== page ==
You should use
assert to help you find invariants which have been violated.
assert to help you catch when the impossible happens.
Solidity also has an SMTChecker which can prove that your invariants are true:
Solidity implements a formal verification approach based on SMT (Satisfiability Modulo Theories) and
The SMTChecker module automatically tries to prove that the code
satisfies the specification given by
statements. That is, it considers
require statements as
assumptions and tries to prove that the conditions inside
statements are always true. If an assertion failure is found, a
counterexample may be given to the user showing how the assertion can
be violated. If no warning is given by the SMTChecker for a property,
it means that the property is safe.
The SMTChecker Tutorial provides a good example of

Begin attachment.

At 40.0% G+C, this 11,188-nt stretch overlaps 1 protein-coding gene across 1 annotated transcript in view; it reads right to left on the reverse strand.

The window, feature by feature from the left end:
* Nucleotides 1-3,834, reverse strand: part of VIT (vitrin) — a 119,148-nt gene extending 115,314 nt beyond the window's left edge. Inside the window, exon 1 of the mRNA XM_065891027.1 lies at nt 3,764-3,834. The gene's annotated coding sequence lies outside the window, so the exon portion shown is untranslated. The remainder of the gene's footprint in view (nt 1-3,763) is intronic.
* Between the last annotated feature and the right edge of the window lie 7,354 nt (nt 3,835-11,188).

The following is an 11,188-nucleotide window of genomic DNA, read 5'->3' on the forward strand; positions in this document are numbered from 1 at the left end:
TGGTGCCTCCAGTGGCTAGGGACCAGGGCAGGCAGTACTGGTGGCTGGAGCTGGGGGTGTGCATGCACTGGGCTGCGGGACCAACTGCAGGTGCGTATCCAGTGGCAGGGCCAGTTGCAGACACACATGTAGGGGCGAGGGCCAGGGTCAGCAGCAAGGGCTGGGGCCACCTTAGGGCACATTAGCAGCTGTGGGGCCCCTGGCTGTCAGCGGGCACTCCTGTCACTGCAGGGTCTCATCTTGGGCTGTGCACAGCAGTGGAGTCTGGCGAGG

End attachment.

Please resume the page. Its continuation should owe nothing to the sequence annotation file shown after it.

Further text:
assert that is too lengthy to include here: highly recommend to read it.
assert should never be false, you do not have to worry about consuming all the user's gas.
If the SMTChecker gets you excited to start using
assert, that's a very good thing. But remember they are for invariants, as the Solidity docs mention:
Assert should only be used to test for internal errors, and to check
invariants. Properly functioning code should never create a Panic, not
even on invalid external input. If this happens, then there is a bug
in your contract which you should fix. Language analysis tools can
evaluate your contract to identify the conditions and function calls
which will cause a Panic.